Union President Makes Rounds to Build Support for New Contract

Barbara Bowen addresses the Hunter Faculty Delegate Assembly.
Photo by Henry Fernberger

On Oct 30, Barbara Bowen, PSC-CUNY president, made the rounds to several CUNY campuses, including Hunter, to field questions and concerns union members might have about the proposed contract. 

Since the contract release on Oct. 23 many members have shown their discontent with the outcome of two years of bargaining. A faction within the PSC, the Committee of Adjuncts and Part-timers, resolved to vote “no” on the proposed contract if it gets ratified by the delegate assembly. “Voting ‘no’ is part of saying that we’re not willing to settle for something that still falls very short of the goal that was established five years ago,” said Sandor John, an adjunct in Hunter’s history department, referring to an effort to increase adjunct pay to $7,000 per course.

Sandor John, Adjunct at Hunter College.
Photo by Henry Fernberger

The proposed contract offers adjuncts $5,500 per course by 2022, a 71% increase from the original entry-level pay of $3,200. Every year adjuncts will receive an incremental raise from the current pay to a flat rate of $5,500. The union leadership has been urging the delegates and members to support the contract lauding their “historic” victory for contingent labor. Currently the Modern Language Association’s (MLA) standard for adjunct labor is $11,100 per course more than twice what was won by the bargaining team. Currently, Adjuncts make up 65% of faculty labor at CUNY.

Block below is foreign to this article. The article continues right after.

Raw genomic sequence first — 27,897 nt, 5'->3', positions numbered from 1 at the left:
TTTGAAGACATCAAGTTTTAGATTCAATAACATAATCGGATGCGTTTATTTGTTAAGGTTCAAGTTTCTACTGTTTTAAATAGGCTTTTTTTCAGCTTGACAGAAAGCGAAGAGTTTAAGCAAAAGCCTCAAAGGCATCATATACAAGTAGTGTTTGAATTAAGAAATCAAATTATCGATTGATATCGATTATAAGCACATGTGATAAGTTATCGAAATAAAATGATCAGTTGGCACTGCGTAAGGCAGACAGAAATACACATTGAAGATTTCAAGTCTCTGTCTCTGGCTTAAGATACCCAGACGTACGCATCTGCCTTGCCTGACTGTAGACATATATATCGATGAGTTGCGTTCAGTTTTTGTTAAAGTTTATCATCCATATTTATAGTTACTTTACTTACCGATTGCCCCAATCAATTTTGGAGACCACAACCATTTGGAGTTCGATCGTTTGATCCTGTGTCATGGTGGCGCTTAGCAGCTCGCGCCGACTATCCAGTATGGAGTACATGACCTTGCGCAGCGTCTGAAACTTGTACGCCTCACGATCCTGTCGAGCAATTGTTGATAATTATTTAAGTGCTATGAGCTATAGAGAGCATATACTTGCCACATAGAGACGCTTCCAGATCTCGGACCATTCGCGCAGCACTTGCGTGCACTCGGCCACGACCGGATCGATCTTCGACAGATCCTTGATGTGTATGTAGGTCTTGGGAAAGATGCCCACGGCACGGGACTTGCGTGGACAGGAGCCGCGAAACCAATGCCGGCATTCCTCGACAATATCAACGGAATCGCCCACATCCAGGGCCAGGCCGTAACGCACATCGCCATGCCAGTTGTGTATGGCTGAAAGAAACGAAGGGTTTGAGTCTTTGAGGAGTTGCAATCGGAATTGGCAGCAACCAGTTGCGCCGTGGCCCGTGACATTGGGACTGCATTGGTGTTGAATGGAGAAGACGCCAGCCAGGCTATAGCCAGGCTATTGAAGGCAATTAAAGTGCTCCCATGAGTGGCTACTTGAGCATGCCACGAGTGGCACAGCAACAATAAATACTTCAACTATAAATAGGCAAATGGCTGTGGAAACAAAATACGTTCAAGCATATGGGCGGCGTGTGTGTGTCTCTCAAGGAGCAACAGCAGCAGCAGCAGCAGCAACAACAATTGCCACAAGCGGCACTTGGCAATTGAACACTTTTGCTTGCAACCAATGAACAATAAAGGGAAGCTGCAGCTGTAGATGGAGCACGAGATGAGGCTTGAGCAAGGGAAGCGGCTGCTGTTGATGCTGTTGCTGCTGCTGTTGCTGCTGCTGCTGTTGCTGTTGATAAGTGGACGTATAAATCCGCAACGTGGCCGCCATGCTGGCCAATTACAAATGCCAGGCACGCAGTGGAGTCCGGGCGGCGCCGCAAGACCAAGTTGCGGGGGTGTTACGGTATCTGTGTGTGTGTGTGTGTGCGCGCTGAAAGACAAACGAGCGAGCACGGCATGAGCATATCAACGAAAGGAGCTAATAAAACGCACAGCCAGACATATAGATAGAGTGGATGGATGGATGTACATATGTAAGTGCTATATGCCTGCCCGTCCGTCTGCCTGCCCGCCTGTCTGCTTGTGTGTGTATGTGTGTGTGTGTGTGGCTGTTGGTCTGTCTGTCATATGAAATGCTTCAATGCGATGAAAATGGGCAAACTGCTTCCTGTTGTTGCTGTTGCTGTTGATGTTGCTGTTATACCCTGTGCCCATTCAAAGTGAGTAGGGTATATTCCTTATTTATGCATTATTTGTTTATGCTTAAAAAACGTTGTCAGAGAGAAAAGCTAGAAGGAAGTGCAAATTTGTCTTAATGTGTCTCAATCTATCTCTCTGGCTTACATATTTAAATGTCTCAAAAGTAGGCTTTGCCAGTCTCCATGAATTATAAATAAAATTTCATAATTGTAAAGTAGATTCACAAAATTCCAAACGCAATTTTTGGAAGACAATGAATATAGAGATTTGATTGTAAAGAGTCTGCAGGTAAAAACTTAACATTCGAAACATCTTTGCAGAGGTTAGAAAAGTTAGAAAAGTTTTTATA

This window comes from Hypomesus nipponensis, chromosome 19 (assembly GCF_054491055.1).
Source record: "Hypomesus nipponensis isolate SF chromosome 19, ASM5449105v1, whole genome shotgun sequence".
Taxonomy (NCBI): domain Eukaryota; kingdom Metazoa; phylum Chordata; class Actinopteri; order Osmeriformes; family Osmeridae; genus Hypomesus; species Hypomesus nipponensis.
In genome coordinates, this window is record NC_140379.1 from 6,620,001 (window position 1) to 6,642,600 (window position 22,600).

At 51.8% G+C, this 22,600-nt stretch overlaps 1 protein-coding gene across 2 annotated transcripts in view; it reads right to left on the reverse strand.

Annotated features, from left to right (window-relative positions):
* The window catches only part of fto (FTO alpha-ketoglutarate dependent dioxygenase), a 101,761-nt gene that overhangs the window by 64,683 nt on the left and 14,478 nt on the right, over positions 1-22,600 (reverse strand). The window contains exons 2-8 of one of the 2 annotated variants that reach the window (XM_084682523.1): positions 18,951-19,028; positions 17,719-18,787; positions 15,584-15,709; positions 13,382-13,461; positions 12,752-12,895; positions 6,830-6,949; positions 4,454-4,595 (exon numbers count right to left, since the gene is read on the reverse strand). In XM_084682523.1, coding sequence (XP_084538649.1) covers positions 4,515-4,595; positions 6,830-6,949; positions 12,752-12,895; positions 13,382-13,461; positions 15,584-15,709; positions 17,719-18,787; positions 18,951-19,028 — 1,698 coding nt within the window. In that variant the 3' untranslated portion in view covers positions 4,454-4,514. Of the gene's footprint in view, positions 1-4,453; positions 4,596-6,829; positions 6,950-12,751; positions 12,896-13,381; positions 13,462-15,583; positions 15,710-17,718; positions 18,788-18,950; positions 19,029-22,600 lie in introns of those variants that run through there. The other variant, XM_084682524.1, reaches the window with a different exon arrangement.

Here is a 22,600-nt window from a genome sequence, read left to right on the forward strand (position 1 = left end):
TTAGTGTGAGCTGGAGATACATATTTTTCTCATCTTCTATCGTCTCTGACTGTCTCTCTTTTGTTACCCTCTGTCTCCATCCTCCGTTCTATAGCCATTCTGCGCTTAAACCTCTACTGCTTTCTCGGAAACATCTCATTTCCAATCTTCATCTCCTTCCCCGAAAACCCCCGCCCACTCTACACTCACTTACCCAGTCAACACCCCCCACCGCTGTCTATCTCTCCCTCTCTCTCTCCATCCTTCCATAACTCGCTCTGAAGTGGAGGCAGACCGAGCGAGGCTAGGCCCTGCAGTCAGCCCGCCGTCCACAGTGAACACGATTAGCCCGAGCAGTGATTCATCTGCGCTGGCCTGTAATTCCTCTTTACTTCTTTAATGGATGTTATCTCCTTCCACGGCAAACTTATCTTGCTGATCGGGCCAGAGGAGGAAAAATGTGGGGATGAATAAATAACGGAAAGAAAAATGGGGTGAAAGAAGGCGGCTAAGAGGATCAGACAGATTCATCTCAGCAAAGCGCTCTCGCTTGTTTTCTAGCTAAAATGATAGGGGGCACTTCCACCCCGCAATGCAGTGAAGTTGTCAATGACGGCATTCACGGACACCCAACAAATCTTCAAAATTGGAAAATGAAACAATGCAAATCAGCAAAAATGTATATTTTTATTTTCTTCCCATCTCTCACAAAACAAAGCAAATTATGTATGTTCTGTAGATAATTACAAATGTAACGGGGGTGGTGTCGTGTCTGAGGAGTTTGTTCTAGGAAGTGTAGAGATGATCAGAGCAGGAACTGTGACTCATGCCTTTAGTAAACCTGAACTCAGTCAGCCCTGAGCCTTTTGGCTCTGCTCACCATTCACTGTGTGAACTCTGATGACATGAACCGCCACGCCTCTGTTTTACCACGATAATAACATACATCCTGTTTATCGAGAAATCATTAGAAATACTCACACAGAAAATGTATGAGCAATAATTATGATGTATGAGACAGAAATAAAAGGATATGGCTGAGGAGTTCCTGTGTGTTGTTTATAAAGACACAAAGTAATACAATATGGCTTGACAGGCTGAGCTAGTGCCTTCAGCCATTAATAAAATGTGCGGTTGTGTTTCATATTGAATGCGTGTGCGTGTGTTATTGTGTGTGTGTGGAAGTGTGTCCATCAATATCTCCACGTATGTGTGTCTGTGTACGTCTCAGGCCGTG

At the Hunter Faculty Delegate Assembly, President Bowen made it clear that the pay increases would not end with this contract. “The ground we broke with the state, the city, CUNY management on adjuncts has opened a path to higher salaries in the next round,” said Bowen. “I think staying at the bargaining table would not have produced $7,000.” The union leadership is urging members to use this to build up for bigger wins in the future.

The union activists $7k or Strike and many adjuncts are willing to prolong negotiations and use to direct action to win their demands. “There’s a big gap between the perception of the union leadership regarding the contract and the perception of very many adjuncts,” said John. “I think we need to fight for what’s needed and if not now, when?” 

On the grassroots level, $7k or Strike has been organizing on individual campuses to commit members to a strike. Strike authorization resolutions have passed at all four campuses that they’ve been proposed at with more campuses voting in the near future. Even two years ago the entire union voted up a strike authorization but forgoed such a vote in this round of negotiations.

“I’m not afraid to consider [a strike] but we have to be smart about the risks that entails,” said President Bowen. “The last time the Tranist Worker’s Union (TWU) struck, the union was fined 1,000,000 dollars a day.” This fear is a common sentiment among many delegates and even some adjuncts.

Union President Barbara Bowen
Photo by Henry Fernberger

Peter Dudek, Hunter Delegate and adjunct in the art department, has a lot to think about before he votes at the delegate assembly Nov 7. “I’m waiting to hear more responses to see how I vote,” said Dudek. “Now hearing what the negotiations were like, I don’t think striking is going to do anything it’s not going to get us any further right now.”

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